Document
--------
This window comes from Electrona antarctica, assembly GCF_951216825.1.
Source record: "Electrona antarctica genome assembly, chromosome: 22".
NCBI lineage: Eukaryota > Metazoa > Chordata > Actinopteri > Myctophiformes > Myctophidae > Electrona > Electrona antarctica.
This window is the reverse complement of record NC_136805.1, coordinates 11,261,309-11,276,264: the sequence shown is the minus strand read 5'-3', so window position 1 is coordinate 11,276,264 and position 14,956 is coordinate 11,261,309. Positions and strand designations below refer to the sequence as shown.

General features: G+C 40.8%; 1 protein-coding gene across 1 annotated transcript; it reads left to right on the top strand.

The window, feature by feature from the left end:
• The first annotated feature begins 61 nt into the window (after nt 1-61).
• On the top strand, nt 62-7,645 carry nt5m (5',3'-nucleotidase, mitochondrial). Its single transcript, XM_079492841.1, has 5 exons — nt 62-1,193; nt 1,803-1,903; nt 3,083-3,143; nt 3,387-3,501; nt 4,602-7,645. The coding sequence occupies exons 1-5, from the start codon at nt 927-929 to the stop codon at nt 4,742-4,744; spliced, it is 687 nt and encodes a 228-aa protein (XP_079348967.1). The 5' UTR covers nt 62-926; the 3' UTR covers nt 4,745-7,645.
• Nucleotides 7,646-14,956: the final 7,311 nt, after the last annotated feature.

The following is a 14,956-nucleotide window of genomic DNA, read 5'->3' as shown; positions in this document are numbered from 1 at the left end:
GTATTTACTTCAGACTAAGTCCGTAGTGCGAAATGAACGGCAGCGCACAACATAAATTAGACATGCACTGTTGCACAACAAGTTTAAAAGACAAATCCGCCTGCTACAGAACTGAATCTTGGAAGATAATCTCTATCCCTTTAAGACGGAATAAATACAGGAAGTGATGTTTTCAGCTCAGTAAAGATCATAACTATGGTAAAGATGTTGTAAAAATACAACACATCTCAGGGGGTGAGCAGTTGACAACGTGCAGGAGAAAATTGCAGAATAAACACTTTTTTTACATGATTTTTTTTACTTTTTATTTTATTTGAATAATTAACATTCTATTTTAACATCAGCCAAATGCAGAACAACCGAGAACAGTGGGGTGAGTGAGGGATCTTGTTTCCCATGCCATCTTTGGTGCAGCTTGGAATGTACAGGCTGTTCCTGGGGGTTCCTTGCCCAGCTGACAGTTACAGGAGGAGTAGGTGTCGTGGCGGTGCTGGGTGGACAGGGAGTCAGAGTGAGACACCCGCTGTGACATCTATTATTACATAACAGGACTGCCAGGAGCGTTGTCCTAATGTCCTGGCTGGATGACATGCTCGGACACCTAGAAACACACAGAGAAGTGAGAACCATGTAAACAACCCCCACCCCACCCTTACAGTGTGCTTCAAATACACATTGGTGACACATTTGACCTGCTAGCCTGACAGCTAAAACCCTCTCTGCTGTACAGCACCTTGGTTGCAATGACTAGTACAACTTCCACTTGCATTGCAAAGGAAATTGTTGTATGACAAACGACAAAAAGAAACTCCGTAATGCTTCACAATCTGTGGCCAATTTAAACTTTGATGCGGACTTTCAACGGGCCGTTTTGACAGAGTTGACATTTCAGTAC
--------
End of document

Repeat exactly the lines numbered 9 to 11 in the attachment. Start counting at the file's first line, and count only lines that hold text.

• Nucleotides 7,646-14,956: the final 7,311 nt, after the last annotated feature.

The following is a 14,956-nucleotide window of genomic DNA, read 5'->3' as shown; positions in this document are numbered from 1 at the left end:
GTATTTACTTCAGACTAAGTCCGTAGTGCGAAATGAACGGCAGCGCACAACATAAATTAGACATGCACTGTTGCACAACAAGTTTAAAAGACAAATCCGCCTGCTACAGAACTGAATCTTGGAAGATAATCTCTATCCCTTTAAGACGGAATAAATACAGGAAGTGATGTTTTCAGCTCAGTAAAGATCATAACTATGGTAAAGATGTTGTAAAAATACAACACATCTCAGGGGGTGAGCAGTTGACAACGTGCAGGAGAAAATTGCAGAATAAACACTTTTTTTACATGATTTTTTTTACTTTTTATTTTATTTGAATAATTAACATTCTATTTTAACATCAGCCAAATGCAGAACAACCGAGAACAGTGGGGTGAGTGAGGGATCTTGTTTCCCATGCCATCTTTGGTGCAGCTTGGAATGTACAGGCTGTTCCTGGGGGTTCCTTGCCCAGCTGACAGTTACAGGAGGAGTAGGTGTCGTGGCGGTGCTGGGTGGACAGGGAGTCAGAGTGAGACACCCGCTGTGACATCTATTATTACATAACAGGACTGCCAGGAGCGTTGTCCTAATGTCCTGGCTGGATGACATGCTCGGACACCTAGAAACACACAGAGAAGTGAGAACCATGTAAACAACCCCCACCCCACCCTTACAGTGTGCTTCAAATACACATTGGTGACACATTTGACCTGCTAGCCTGACAGCTAAAACCCTCTCTGCTGTACAGCACCTTGGTTGCAATGACTAGTACAACTTCCACTTGCATTGCAAAGGAAATTGTTGTATGACAAACGACAAAAAGAAACTCCGTAATGCTTCACAATCTGTGGCCAATTTAAACTTTGATGCGGACTTTCAACGGGCCGTTTTGACAGAGTTGACATTTCAGTAC